Thursday, June 30, 2011

How Boot Camp -- Starting Tomorrow -- Might Actually Work.

This is how it's going to work.

1. I'm going to give you some memory exercises every day. Basically, it's my firm belief that the dark finery of your subconscious is packed to the gills with great curiosities -- things that have already been edited by memory, things that have withstood the test of time and remained -- seared in -- because they hold some great resonance. "Memory is a net," claims Oliver Wendell Holmes. It lets go of the unimportant, the trivial, and holds onto the things that make for great writing.

So, we're going to muck around in there and collect.

2. I'm going to give you eavesdropping assignments. Richard Ford has written, "I collect lines and snippets of things somebody might say -- … then characters begin to emerge.” I want three things overheard everyday. If you're not out in the world enough to collect three things per day, you might want to get out into the world a little more frequently.

3. I'm going to give you random reading assignments, in hopes of underscoring the skills of reading like a writer. Saul Bellow once said something like, "A writer is a reader who has moved to emulation." I don't like the narrowness of the statement, but there's something to take from it -- and we will.

4. I'll be assigning a daily collection of images because the writing life is much easier if you experience the world as a writer -- with eye and ear and empathy. It makes for a clunky, distracted existence of stumbling and getting turned around and having to ask people to repeat themselves, but I think it helps your writing, overall, if not your personal relationships. (This isn't personal relationship boot camp.) As Benoit Mandelbrot once said, "The most important instrument of thought is the eye."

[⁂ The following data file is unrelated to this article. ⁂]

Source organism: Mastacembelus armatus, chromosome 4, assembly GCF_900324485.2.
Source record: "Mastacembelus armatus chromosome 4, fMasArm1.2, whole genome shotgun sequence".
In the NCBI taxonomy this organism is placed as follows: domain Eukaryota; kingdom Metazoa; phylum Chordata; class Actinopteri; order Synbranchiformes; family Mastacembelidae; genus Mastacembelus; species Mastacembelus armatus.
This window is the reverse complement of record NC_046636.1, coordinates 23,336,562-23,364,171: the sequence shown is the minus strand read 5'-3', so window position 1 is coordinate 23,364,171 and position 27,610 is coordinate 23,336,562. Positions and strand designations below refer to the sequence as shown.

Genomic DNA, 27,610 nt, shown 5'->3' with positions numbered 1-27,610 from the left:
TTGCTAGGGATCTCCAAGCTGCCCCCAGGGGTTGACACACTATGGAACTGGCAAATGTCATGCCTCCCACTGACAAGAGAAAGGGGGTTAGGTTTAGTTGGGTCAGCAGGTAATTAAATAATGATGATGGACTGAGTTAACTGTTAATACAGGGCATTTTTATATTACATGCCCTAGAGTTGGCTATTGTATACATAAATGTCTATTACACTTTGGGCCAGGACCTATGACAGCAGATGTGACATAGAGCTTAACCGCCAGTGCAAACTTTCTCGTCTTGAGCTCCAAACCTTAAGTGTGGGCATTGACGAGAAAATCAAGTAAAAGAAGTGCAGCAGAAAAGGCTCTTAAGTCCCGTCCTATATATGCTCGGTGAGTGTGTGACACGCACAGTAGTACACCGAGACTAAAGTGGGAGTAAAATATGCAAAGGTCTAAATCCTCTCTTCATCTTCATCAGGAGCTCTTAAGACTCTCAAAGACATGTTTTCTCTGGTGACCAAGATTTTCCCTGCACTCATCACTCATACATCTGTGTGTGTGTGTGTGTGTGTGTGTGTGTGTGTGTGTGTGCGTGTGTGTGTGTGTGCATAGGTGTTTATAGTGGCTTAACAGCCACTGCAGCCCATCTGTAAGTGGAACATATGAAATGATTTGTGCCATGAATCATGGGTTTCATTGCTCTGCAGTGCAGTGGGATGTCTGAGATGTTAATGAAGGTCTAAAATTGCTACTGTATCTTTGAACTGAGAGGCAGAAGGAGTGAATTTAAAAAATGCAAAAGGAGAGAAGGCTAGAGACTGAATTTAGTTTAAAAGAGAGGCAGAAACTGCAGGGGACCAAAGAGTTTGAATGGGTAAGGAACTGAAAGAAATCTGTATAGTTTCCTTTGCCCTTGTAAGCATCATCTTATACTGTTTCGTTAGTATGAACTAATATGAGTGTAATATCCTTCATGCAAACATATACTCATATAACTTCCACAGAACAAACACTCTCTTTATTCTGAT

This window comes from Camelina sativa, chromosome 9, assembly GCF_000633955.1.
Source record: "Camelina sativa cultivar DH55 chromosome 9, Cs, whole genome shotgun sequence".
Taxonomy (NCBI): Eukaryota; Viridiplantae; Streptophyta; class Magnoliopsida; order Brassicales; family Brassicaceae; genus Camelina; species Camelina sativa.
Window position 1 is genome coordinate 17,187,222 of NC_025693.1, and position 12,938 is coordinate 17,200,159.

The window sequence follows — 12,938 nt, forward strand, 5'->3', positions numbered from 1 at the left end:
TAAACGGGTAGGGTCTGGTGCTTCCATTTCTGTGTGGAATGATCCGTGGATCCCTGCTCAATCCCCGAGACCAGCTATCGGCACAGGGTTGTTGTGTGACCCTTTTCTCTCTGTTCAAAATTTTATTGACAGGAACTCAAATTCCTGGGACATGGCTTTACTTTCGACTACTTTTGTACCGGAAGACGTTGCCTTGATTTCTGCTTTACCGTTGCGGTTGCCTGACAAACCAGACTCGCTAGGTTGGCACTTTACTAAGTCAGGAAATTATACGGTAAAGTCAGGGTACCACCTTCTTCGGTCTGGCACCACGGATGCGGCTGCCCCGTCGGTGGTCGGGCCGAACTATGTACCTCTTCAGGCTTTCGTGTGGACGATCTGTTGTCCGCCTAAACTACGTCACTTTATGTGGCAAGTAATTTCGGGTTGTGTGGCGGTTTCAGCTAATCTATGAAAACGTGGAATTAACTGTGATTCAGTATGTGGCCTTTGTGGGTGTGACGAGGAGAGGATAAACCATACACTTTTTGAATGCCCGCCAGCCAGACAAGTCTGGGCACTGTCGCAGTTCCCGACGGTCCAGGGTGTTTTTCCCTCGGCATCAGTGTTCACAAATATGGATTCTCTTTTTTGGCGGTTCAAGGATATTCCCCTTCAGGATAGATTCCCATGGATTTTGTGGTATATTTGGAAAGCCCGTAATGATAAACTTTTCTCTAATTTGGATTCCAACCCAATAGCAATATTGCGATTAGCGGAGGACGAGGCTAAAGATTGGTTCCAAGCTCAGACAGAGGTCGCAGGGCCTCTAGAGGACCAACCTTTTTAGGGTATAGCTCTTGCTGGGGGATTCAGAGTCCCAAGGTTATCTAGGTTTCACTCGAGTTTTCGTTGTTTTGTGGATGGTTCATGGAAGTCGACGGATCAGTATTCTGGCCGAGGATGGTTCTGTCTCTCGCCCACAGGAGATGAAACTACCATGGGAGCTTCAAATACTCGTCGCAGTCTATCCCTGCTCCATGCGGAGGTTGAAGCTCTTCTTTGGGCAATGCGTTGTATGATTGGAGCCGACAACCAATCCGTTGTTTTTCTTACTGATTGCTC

5. Quotes. I'll provide writerly quotes, as you see above, and you can think about them, if you want.

AND THE POINT OF ALL THIS?

The world is a very textured place. I believe that the best art reflects that textured experience. You will take all of these seemingly disparate images and stitch them together to make written art of some kind which is 6. The final assignment of trying to take the scraps and make something larger.

7. There might be rants.

So, it starts tomorrow. If you're in and you want to make this more official, you can sign-in in the comment box every day. You can mouth off, if you dare...

If you want to just hang-out and lurk -- or even poach some assignments for later -- or for your students, if you're a teacher -- feel free.


ALSO, if this works for you in some way -- this daily jump start -- and the writing that comes of it startles you in a good way -- then you might want to sign up for THE WRITING REGIMENS at THE SOUTHEAST REVIEW. It's super cheap and very smart and jammed with great resources and pep talks and exercises. Brilliant stuff and a great way to support a literary magazine at the same time.
(They also have contests and post winning works by regimen participants
so a good way to get published.)
If you want to know when the next one is, email southeastreview@gmail.com.